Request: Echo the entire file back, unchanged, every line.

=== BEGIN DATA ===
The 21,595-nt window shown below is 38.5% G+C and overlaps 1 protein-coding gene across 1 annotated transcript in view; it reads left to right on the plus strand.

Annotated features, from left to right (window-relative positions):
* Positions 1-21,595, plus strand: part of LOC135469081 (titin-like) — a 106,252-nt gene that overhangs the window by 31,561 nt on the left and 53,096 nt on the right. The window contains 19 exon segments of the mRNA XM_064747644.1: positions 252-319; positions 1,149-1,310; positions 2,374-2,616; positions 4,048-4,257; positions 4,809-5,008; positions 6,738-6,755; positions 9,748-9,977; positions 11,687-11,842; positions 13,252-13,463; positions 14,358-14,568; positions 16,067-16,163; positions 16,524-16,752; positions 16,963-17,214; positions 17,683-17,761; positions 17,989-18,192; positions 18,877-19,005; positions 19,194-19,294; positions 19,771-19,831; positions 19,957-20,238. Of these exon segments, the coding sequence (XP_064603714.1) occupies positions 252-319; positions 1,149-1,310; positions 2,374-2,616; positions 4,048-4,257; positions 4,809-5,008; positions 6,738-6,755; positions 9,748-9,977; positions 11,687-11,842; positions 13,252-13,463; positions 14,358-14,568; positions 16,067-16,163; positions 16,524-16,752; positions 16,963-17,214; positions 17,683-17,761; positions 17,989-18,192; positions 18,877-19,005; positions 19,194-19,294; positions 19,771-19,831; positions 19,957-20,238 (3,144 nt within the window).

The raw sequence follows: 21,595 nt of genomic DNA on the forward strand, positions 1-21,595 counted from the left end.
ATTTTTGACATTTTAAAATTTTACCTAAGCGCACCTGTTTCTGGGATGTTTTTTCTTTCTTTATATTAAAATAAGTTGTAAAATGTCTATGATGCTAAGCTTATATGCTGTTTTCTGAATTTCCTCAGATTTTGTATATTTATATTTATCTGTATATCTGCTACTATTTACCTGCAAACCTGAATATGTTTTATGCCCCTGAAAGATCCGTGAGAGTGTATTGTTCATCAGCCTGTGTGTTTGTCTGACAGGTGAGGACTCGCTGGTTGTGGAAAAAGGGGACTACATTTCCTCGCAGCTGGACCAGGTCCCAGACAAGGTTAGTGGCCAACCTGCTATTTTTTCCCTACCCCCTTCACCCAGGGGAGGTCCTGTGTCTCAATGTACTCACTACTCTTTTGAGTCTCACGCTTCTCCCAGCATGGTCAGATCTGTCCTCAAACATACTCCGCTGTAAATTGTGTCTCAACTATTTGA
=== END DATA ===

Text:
The 21,595-nt window shown below is 38.5% G+C and overlaps 1 protein-coding gene across 1 annotated transcript in view; it reads left to right on the plus strand.

Annotated features, from left to right (window-relative positions):
* Positions 1-21,595, plus strand: part of LOC135469081 (titin-like) — a 106,252-nt gene that overhangs the window by 31,561 nt on the left and 53,096 nt on the right. The window contains 19 exon segments of the mRNA XM_064747644.1: positions 252-319; positions 1,149-1,310; positions 2,374-2,616; positions 4,048-4,257; positions 4,809-5,008; positions 6,738-6,755; positions 9,748-9,977; positions 11,687-11,842; positions 13,252-13,463; positions 14,358-14,568; positions 16,067-16,163; positions 16,524-16,752; positions 16,963-17,214; positions 17,683-17,761; positions 17,989-18,192; positions 18,877-19,005; positions 19,194-19,294; positions 19,771-19,831; positions 19,957-20,238. Of these exon segments, the coding sequence (XP_064603714.1) occupies positions 252-319; positions 1,149-1,310; positions 2,374-2,616; positions 4,048-4,257; positions 4,809-5,008; positions 6,738-6,755; positions 9,748-9,977; positions 11,687-11,842; positions 13,252-13,463; positions 14,358-14,568; positions 16,067-16,163; positions 16,524-16,752; positions 16,963-17,214; positions 17,683-17,761; positions 17,989-18,192; positions 18,877-19,005; positions 19,194-19,294; positions 19,771-19,831; positions 19,957-20,238 (3,144 nt within the window).

The raw sequence follows: 21,595 nt of genomic DNA on the forward strand, positions 1-21,595 counted from the left end.
ATTTTTGACATTTTAAAATTTTACCTAAGCGCACCTGTTTCTGGGATGTTTTTTCTTTCTTTATATTAAAATAAGTTGTAAAATGTCTATGATGCTAAGCTTATATGCTGTTTTCTGAATTTCCTCAGATTTTGTATATTTATATTTATCTGTATATCTGCTACTATTTACCTGCAAACCTGAATATGTTTTATGCCCCTGAAAGATCCGTGAGAGTGTATTGTTCATCAGCCTGTGTGTTTGTCTGACAGGTGAGGACTCGCTGGTTGTGGAAAAAGGGGACTACATTTCCTCGCAGCTGGACCAGGTCCCAGACAAGGTTAGTGGCCAACCTGCTATTTTTTCCCTACCCCCTTCACCCAGGGGAGGTCCTGTGTCTCAATGTACTCACTACTCTTTTGAGTCTCACGCTTCTCCCAGCATGGTCAGATCTGTCCTCAAACATACTCCGCTGTAAATTGTGTCTCAACTATTTGA